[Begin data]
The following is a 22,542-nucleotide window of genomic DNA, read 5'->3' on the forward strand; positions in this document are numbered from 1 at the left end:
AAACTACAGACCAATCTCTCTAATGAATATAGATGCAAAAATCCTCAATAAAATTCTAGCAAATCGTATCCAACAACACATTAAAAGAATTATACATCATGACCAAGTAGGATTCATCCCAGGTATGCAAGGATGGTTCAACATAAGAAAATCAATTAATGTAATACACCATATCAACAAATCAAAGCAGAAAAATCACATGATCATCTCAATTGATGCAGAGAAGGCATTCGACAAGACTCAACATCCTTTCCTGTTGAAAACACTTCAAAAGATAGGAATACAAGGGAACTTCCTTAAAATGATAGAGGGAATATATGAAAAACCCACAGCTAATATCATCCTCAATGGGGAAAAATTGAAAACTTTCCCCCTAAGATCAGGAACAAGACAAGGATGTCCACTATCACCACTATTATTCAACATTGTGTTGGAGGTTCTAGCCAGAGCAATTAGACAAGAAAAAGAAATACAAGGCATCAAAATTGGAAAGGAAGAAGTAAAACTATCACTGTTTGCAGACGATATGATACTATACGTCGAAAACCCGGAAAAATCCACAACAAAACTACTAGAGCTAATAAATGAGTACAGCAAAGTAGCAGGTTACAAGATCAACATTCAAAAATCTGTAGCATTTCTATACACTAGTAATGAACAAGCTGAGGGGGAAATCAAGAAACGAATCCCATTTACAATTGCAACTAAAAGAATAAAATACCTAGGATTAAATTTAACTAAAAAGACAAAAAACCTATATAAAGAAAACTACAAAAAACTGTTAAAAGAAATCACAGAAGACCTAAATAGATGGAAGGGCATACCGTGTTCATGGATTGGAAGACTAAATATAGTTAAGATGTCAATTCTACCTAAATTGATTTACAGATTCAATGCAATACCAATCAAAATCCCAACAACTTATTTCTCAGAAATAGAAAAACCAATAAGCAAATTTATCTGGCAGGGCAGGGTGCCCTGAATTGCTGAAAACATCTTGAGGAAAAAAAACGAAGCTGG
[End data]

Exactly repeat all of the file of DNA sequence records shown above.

The following is a 22,542-nucleotide window of genomic DNA, read 5'->3' on the forward strand; positions in this document are numbered from 1 at the left end:
AAACTACAGACCAATCTCTCTAATGAATATAGATGCAAAAATCCTCAATAAAATTCTAGCAAATCGTATCCAACAACACATTAAAAGAATTATACATCATGACCAAGTAGGATTCATCCCAGGTATGCAAGGATGGTTCAACATAAGAAAATCAATTAATGTAATACACCATATCAACAAATCAAAGCAGAAAAATCACATGATCATCTCAATTGATGCAGAGAAGGCATTCGACAAGACTCAACATCCTTTCCTGTTGAAAACACTTCAAAAGATAGGAATACAAGGGAACTTCCTTAAAATGATAGAGGGAATATATGAAAAACCCACAGCTAATATCATCCTCAATGGGGAAAAATTGAAAACTTTCCCCCTAAGATCAGGAACAAGACAAGGATGTCCACTATCACCACTATTATTCAACATTGTGTTGGAGGTTCTAGCCAGAGCAATTAGACAAGAAAAAGAAATACAAGGCATCAAAATTGGAAAGGAAGAAGTAAAACTATCACTGTTTGCAGACGATATGATACTATACGTCGAAAACCCGGAAAAATCCACAACAAAACTACTAGAGCTAATAAATGAGTACAGCAAAGTAGCAGGTTACAAGATCAACATTCAAAAATCTGTAGCATTTCTATACACTAGTAATGAACAAGCTGAGGGGGAAATCAAGAAACGAATCCCATTTACAATTGCAACTAAAAGAATAAAATACCTAGGATTAAATTTAACTAAAAAGACAAAAAACCTATATAAAGAAAACTACAAAAAACTGTTAAAAGAAATCACAGAAGACCTAAATAGATGGAAGGGCATACCGTGTTCATGGATTGGAAGACTAAATATAGTTAAGATGTCAATTCTACCTAAATTGATTTACAGATTCAATGCAATACCAATCAAAATCCCAACAACTTATTTCTCAGAAATAGAAAAACCAATAAGCAAATTTATCTGGCAGGGCAGGGTGCCCTGAATTGCTGAAAACATCTTGAGGAAAAAAAACGAAGCTGG